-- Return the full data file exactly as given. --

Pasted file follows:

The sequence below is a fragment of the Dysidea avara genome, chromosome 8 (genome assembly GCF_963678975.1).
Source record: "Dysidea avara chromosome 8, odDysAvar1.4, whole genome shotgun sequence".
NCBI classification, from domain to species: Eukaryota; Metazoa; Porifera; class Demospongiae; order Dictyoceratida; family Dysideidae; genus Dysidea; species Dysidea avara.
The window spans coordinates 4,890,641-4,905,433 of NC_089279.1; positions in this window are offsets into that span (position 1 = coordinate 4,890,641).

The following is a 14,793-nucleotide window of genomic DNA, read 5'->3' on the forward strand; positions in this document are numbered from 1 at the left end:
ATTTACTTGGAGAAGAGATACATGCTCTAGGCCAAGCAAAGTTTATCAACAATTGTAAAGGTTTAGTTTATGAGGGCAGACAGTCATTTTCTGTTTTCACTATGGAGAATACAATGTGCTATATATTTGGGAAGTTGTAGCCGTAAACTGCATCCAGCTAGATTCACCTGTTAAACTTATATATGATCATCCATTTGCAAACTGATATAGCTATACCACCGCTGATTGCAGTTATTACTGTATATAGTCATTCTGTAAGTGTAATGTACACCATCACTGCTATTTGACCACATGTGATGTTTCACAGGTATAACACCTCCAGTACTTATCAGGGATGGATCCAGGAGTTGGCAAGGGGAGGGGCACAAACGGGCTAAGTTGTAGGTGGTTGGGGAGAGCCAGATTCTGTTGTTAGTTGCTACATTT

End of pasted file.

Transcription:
The sequence below is a fragment of the Dysidea avara genome, chromosome 8 (genome assembly GCF_963678975.1).
Source record: "Dysidea avara chromosome 8, odDysAvar1.4, whole genome shotgun sequence".
NCBI classification, from domain to species: Eukaryota; Metazoa; Porifera; class Demospongiae; order Dictyoceratida; family Dysideidae; genus Dysidea; species Dysidea avara.
The window spans coordinates 4,890,641-4,905,433 of NC_089279.1; positions in this window are offsets into that span (position 1 = coordinate 4,890,641).

The following is a 14,793-nucleotide window of genomic DNA, read 5'->3' on the forward strand; positions in this document are numbered from 1 at the left end:
ATTTACTTGGAGAAGAGATACATGCTCTAGGCCAAGCAAAGTTTATCAACAATTGTAAAGGTTTAGTTTATGAGGGCAGACAGTCATTTTCTGTTTTCACTATGGAGAATACAATGTGCTATATATTTGGGAAGTTGTAGCCGTAAACTGCATCCAGCTAGATTCACCTGTTAAACTTATATATGATCATCCATTTGCAAACTGATATAGCTATACCACCGCTGATTGCAGTTATTACTGTATATAGTCATTCTGTAAGTGTAATGTACACCATCACTGCTATTTGACCACATGTGATGTTTCACAGGTATAACACCTCCAGTACTTATCAGGGATGGATCCAGGAGTTGGCAAGGGGAGGGGCACAAACGGGCTAAGTTGTAGGTGGTTGGGGAGAGCCAGATTCTGTTGTTAGTTGCTACATTT